The two-tone dashboard was tastefully matched to our car’s Dune off-white paint, probably less so if had been colored Alien lime green or Molten bright red. The funky weave pattern on the headrests and the top of the front seats, not so much. Panel gaps are tight, and textured surfaces on the doors, steering wheel, and dash have a quality feel worthy of more expensive cars.
Ergonomics are first rate, too. The instrument panel is angled high for easy reach of the well-spaced buttons and knobs, and everything is labeled and positioned right where you’d expect. No door lock switches on the center console like on pricey Jaguars and BMWs, or digital displays crammed with too many readouts. There’s nothing to figure out, and that alone deserves major kudos.
Unfortunately, the back seat isn’t as inviting. The rear doors include large cupholders like up front, but there are no air louvers or power outlets.
The 315-watt, 8-speaker audio system comes with iPod, USB, and auxiliary inputs, plus the aforementioned front speaker lights that flash in sync with the beats. They’re distracting while driving – even in the slow-phase “mood” setting – but fun to amuse passengers and passersby. Sound quality gets distorted at higher volumes, but this no-name system has a decent amount of chest-thumping bass. Blast Dr. Dre in the Kia and you’ll get more respect than if you cranked “Still D.R.E.” in an Escalade, which has a weak Bose unit.
Fuel economy was just so-so in our tester, which just had 1,200 miles. Like the Toyota Yaris I recently drove, there’s no trip computer, but after 227 miles of mostly city driving, the Soul returned an estimated 21 to 22 miles per gallon. While not far below the EPA 24/30 rating, it’s an unimpressive number for a car this size, especially since an all-wheel-drive Suzuki SX4 I drove in the snow returned nearly the same numbers.
But in value terms, the Kia is well-positioned among the competition. At $17,900 ($18,595 with destination), this Soul – with Bluetooth, Sirius radio, tilt wheel, power moon roof, and fog lamps – is a better buy than the bare-bones $17,515 Yaris S and about $1,500 less than a comparative Scion xB. There’s a few rough edges on this box, but Kia has delivered a remarkably fresh design, something that couldn’t be said about the Korean company’s offerings even a year ago.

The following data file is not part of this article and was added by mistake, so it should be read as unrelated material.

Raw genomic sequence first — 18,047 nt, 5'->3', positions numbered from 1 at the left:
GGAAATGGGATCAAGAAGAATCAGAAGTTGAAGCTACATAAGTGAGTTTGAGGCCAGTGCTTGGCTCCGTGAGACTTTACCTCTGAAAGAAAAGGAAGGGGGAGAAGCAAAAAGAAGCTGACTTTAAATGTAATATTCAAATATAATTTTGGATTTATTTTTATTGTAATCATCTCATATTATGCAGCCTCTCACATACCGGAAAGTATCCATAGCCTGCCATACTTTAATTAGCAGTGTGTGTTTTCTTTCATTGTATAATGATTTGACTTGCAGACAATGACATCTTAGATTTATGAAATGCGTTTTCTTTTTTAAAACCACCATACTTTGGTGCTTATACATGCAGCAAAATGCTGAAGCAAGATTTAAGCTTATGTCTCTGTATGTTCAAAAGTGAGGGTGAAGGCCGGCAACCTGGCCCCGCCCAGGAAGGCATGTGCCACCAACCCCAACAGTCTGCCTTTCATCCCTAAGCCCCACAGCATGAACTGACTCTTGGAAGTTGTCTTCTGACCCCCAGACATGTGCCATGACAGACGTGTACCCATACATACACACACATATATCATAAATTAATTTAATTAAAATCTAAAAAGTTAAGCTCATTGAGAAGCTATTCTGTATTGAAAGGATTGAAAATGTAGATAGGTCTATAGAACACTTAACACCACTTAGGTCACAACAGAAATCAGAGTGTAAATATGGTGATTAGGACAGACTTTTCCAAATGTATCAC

Dark tinted glass and a upright stance make the Soul stand out in Wollaston.
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About Boston Overdrive
|Clifford Atiyeh is an automotive writer and car enthusiast . He has spent his entire life driving cars he doesn't own.
In the garage: 1995 21-speed Iron Horse, 2002 Jeep Wrangler X (by association)
|Bill Griffith is a veteran Boston Globe reporter, having reviewed cars for more than 10 years and serving as assistant sports editor for 25 years. He was also the paper's sports media columnist.
In the garage: 2006 Subaru Baja
|John Paul is public affairs manager for AAA Southern New England, a certified mechanic, and a Globe columnist. He hosts a weekly radio show on WROL.
In the garage: Hyundai Sante Fe, Chrysler PT Cruiser convertible
|Craig Fitzgerald has been writing about cars, motorcycles, and the automotive industry since 1999. He is the former editor of Hemmings Sports & Exotic Car.
In the garage: 1968 Buick Riviera, 1996 Buick Roadmaster, 1974 Honda CB450
|Keith Griffin is president of the New England Motor Press Association and edits the used car section on About.com. He also writes for the Hartford Business Journal and various weekly newspapers in Connecticut.
In the garage: Mazda 5, Dodge Neon
|George Kennedy is a senior writer for WheelsTV in Acton, which produces video reviews for Yahoo, MSN, and other auto websites.
In the garage: Lifted 1999 Jeep Cherokee